REAL TALK: 10 Reasons Why Businesses are Closed in GCQ, and 5 Reasons Why Businesses SHOULD Open

The company I’m working with officially opened last June 1 (Monday) at the start of GCQ.

However, I noticed that while we were open, many businesses remained closed despite already being allowed by the government to open. See the scene in SM Megamall, one of the largest malls in the country. Despite retail shops already allowed to open and being charged rent, the stores still remain stubbornly closed.

Mega 3

Here’s a brief summary of this Topic:

SummaryLet’s go into it one by one.

Ten (10) Major Reasons why Businesses Remain Closed in GCQ:

There’s a lot of reasons why a business would remain closed.

From the Employee Side:

1. The Department of Transportation’s policy of banning public buses and jeeps on the street up until June 21, 2020 make it difficult for workers to commute to work.

Commowealth Avenue traffic MECQPhoto Source: Rappler

While shuttle buses are NOT a requirement for businesses to provide during the General Community Quarantine (GCQ), the limitation of public transport give people the excuse of not reporting to work.

2. Most workers are still enjoying the second tranche of the Small Business Wage Subsidy Program worth Php 8,000. If they still have money, they’re not in the rush to report back to work. Deadline is June 15 for the second give.

3. Workers do not feel the excitement of coming to work especially as many businesses did not provide them ANY AID during ECQ. So when their bosses asked them to report, many are not willing to return working for heartless bosses.

Biruin mo naman, for 2.5 months, ni isang ayuda binigay sa kanila. How do you think they would feel when the boss asks them to report? Will they show up or will they look for another employer.

4.  Workers who are 20 years old and below, seniors and pregnant women are disincentivized to leave their home quarantine. Here’s a mother and child who was turned away from the door yesterday. The biggest malls in the country do not allow people to bring their children to the mall out of respect of IATF rules.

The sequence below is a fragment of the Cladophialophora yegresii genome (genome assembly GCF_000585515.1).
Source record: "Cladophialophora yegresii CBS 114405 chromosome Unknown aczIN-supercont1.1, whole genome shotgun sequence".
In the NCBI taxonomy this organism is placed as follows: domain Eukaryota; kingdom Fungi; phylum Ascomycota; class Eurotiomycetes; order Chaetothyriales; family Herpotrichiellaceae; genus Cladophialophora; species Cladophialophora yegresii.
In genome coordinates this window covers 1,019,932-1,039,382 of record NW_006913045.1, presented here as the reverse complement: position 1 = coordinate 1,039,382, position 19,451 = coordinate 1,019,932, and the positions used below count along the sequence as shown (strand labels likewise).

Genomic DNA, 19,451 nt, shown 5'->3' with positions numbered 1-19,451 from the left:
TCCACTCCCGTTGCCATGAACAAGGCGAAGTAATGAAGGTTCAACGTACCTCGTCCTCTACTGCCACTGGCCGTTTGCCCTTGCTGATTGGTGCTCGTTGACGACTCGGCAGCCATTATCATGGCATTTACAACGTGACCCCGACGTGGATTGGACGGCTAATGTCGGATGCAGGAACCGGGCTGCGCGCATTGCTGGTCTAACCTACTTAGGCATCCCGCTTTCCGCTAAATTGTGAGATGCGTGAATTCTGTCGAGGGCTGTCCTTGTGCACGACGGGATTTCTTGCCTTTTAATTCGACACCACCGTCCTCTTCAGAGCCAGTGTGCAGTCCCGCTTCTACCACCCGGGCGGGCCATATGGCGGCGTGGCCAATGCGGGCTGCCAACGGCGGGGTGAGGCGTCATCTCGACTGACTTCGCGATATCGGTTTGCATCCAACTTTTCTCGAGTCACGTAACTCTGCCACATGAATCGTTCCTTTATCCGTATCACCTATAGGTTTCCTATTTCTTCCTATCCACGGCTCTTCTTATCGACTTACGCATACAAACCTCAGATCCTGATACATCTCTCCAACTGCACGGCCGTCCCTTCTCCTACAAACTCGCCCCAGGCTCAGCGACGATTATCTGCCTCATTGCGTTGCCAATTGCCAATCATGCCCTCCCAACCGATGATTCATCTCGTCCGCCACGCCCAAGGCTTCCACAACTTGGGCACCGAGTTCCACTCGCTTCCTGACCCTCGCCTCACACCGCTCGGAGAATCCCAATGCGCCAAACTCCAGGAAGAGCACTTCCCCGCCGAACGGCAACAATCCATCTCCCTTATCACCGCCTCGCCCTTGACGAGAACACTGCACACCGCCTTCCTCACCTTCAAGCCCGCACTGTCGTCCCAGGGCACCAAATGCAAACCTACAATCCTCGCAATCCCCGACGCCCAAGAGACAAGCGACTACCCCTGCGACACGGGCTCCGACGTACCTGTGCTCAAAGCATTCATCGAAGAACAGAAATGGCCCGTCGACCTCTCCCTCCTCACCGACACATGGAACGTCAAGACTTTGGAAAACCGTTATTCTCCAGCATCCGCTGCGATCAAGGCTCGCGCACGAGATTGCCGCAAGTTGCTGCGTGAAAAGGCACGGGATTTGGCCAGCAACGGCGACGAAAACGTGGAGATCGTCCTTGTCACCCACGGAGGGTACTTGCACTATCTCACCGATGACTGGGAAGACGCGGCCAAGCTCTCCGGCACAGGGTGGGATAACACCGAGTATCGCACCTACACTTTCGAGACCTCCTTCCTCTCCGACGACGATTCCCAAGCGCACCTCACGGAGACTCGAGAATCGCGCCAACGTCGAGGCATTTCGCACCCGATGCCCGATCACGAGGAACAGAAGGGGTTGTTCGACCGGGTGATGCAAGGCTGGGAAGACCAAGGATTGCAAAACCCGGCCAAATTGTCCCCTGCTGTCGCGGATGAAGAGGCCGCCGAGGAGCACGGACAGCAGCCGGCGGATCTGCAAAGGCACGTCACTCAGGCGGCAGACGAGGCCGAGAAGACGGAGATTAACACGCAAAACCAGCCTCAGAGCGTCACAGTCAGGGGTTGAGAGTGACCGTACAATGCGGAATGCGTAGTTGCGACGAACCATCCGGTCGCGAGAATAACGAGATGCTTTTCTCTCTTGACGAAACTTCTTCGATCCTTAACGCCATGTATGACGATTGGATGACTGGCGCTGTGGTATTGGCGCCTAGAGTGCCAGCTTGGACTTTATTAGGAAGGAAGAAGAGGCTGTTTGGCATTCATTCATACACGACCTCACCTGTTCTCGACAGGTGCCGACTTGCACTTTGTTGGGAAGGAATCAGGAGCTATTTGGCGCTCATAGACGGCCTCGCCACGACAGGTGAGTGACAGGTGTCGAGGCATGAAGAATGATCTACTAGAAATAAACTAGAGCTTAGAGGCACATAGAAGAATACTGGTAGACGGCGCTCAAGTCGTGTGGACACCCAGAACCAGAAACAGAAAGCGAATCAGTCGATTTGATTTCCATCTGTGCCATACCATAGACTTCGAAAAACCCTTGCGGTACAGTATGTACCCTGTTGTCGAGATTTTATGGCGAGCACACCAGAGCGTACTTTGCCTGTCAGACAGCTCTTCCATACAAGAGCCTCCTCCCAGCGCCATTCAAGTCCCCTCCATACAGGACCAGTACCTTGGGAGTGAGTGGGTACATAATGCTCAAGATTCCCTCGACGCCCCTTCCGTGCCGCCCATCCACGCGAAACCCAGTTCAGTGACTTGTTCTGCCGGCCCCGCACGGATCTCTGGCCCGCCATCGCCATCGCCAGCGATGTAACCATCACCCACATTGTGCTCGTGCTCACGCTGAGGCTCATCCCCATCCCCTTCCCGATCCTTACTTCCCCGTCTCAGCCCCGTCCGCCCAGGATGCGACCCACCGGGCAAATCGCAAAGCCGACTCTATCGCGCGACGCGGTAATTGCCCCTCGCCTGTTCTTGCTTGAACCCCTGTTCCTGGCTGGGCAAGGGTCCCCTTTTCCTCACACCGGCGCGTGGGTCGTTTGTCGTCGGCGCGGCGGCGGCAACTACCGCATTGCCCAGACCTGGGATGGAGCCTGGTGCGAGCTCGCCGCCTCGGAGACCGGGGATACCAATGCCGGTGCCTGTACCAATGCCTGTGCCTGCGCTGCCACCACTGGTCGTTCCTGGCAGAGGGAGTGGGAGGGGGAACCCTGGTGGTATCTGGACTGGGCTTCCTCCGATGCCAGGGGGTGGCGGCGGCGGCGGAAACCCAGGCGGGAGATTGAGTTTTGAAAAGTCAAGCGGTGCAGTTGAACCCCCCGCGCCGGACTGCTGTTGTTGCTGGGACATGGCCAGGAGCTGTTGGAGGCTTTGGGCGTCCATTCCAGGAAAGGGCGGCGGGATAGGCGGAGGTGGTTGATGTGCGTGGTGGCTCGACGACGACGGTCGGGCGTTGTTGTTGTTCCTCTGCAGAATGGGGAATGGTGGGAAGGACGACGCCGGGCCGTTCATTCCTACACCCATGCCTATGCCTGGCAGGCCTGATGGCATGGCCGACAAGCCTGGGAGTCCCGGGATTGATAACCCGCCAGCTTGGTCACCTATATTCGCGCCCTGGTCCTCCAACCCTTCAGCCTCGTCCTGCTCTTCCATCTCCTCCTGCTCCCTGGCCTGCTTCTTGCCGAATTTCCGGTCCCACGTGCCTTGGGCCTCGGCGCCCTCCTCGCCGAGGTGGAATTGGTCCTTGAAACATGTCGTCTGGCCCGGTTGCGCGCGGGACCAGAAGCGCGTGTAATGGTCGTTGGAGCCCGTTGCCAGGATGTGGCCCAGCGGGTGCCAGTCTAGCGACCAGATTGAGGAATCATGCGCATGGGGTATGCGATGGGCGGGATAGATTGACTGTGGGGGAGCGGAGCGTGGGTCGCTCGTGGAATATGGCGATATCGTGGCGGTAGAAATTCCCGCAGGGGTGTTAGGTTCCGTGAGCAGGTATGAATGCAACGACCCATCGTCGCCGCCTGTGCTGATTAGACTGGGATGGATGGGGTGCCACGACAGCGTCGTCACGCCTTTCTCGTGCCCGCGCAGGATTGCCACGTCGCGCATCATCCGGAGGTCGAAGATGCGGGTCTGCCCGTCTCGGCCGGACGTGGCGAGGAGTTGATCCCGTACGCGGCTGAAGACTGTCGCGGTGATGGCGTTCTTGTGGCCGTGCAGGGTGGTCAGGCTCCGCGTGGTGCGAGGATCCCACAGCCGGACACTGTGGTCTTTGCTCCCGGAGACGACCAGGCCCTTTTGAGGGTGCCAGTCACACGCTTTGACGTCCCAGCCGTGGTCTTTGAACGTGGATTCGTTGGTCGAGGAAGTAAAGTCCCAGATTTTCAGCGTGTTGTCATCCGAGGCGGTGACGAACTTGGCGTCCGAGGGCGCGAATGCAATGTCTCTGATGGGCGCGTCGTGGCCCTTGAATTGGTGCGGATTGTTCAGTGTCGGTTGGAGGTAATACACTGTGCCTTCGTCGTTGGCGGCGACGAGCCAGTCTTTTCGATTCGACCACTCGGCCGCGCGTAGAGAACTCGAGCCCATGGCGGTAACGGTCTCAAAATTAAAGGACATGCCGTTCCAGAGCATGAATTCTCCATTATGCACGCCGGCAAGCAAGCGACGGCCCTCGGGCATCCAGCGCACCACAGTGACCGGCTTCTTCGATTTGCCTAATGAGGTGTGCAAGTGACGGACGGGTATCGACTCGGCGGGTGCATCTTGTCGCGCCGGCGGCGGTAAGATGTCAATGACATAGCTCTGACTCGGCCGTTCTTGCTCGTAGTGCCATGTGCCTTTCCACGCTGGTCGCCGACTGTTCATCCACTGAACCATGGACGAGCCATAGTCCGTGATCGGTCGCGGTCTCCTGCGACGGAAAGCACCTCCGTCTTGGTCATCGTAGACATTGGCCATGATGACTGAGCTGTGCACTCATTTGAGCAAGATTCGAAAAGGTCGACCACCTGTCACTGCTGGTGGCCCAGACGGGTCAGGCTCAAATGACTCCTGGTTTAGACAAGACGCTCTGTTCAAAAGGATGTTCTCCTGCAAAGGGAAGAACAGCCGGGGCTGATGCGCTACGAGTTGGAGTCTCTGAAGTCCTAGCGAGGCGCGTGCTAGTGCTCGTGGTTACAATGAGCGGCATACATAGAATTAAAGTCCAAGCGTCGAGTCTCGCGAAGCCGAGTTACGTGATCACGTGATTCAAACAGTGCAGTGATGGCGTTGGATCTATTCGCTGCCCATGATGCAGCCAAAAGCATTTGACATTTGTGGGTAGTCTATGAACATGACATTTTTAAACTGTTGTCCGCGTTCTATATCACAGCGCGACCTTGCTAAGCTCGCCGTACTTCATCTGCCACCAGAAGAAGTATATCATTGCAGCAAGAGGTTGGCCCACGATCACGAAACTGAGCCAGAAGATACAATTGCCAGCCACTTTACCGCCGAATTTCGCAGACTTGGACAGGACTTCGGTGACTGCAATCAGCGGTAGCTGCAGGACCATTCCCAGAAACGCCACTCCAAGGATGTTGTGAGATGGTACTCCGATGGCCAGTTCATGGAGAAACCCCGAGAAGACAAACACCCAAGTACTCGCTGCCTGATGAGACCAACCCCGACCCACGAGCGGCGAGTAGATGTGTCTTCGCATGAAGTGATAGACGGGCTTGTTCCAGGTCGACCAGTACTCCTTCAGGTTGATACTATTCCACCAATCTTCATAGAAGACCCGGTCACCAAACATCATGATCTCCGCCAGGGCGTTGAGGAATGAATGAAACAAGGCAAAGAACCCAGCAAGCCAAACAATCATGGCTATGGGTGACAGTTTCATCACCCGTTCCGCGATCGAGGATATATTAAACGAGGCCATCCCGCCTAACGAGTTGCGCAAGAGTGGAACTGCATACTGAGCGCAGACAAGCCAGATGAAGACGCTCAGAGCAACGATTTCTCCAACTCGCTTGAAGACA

5. There’s an irrational fear that COVID-19 is lethal and dangerous, and hence, many workers refuse to come in because “takot sila sa buhay nila.” Businesses also do not want to be liable if workers contract COVID-19. Presently, here’s the latest numbers from the Department of Health:


On the Employer’s Side:

6. Everyone is looking at one another for guidance to open. Nobody wants to be the first out the gate. So nobody wants to open and be the guinea pig.


7. Businesses are worried that if they open, there won’t be enough sales to sustain operations due to the market slump. So they might be bleeding even more money while adding on the burden of paying the payroll. Hence, they remain closed despite the malls charging them the rent:

bleeding money

8. They cannot convince most of their staff to come in and report. Hence, the businesses are forced to stay closed until they get enough people to come in. This is a problem when an employee is under agency, and the principal conveniently forgot about them during ECQ.

9. Businesses are in the process of deeply retrenching. DOLE requires you to provide a 30-day notice period. If they open, they still have to pay the worker for coming in during the 30-day notice.

If the business is fully non-operational, they only need to pay for the final pay + separation pay. Tipid ka ng isang buwan na pasahod. 

10. Businesses are conserving cash in crisis time.They are not thinking about the Employees’ salary and how to sustain a family’s expenses. They just want to save on capital, and will not open until they are really forced to by their landlords or the government.

cash is king

My Personal Opinion: Businesses Must Open from GCQ to Stop the Economy from Falling Off a Cliff.